When I was younger, I would play Sim City. You got to build entire cities, with roads, fire stations, waterfront houses. Sometimes an earthquake would destroy it all.
In my twenties, my brother gave me The Sims for a birthday. It was thrilling for nostalgia’s sake, plus it added a new dimension. I developed my virtual people’s job skills, relationships, and home decor.
I played it ardently. For a short period of time, I recall, I could easily spend most of the weekend tending to my Sims. I sent them to work, I brought friends to their houses for parties, I clicked a single button to make them read about cooking and presto, they could whip up a 4-course meal.
Would that life’s returns were that immediate.
The game is alluring because at a click of the mouse, my Sims are off and running, accomplishing great feats. If I want to learn how to cook, improve job skills or build new friendships, it takes time and consistent effort. The feedback loop isn’t as immediate. Rewards take time to reap. I need to take satisfaction in more gradual changes.
Last weekend, my little sister from Big Brothers Big Sisters told me that you can get The Sims on your iphone. I told her about my experiences with video games, where they can be fun but it’s hard to turn it off after, say, a half-hour. Yet armed with this knowledge, when I got home that night I downloaded it on my phone.
The allure of fantasy is strong, the “rewards” immediate–but fleeting. Once I had my Sims garden to earn money and buy a new stereo, what then? I was given new “challenges,” but how challenging were they?
Playing The Sims is addictive, but the second I stop, I feel empty, not filled up like when I swim or write a blog post. It’s like crack cocaine. I need another fix.
Video games are fun–they’re so fun, in fact, that we can’t handle them. Much like eating Chewy Chips Ahoy, gambling, and other risky behaviors, human beings aren’t cut out to do them in moderation. We’ve primed for the quick fix, the sugar high. This is why I very rarely keep Chips Ahoy in the kitchen. I’d rather have a nice dessert at a restaurant, anyway.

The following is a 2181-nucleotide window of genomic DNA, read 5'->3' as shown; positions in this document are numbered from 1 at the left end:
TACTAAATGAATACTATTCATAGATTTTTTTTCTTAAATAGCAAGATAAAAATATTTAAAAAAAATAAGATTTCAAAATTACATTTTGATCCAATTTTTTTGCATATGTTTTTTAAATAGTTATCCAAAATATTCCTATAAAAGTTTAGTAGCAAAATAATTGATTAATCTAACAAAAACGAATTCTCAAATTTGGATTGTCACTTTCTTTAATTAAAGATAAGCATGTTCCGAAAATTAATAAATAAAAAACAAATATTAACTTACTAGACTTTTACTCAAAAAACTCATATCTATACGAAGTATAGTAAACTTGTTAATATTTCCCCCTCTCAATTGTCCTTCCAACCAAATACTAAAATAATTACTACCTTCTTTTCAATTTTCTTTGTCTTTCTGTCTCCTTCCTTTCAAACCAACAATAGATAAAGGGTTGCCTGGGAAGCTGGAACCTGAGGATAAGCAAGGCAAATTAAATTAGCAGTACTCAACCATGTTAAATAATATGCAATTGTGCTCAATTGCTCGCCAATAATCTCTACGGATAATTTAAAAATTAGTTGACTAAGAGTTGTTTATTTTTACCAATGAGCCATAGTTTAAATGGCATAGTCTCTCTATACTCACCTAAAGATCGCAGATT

What’s different when I listen to what my body and mind need? I feel deeper rewards. Not the high of the sugar rush or adrenaline rush, but a more sustainable “I’m on the path. I made this happen.” Whether it’s getting out of the house early in the morning to go for a swim, or accomplishing a difficult project, the payoff is far more satisfying than the addict’s quick fix.
I recently wrote this blog post about Flannery O’Connor and the power of habit. O’Connor wrote every morning from 9:00 to noon. We are the habits we develop. At a certain point, they become not so much a matter of willpower, as second nature. Our commitments and persistence make this happen.
How can I solidify this knowledge, make it concrete? There are a few phrases that come to mind:
1. Smart feet: put myself where I need to be, and the rest will follow. Convincing myself to get started is always the hardest part! Once I’m there (whether at the pool or on my website), I know what to do.
2. Focus on what’s in front of me: I can’t solve something that’s three steps down the road. I can only take the next right action, and see what its consequences are.
3. Keep my word to myself: I do this by putting my commitments to myself in Google Calendar. To keep the same examples, even if it’s swimming and blogging, if I don’t do them I make myself delete them from the calendar, and I hate doing that. I’d rather show myself that I’m trustworthy by keeping my word, just as I keep it to others.
I’m not quite ready to delete the game from my phone, but maybe I can mention it to my coach. She would probably ask, “What if you just deleted it?” In the meantime, I’m cooking a veggie frittata, blogging, and can’t wait to go swim.
How will you keep your word to yourself today? What are you committed to? How wil you honor those commitments?
I’d love to hear what you think. Please leave a comment or send me an email!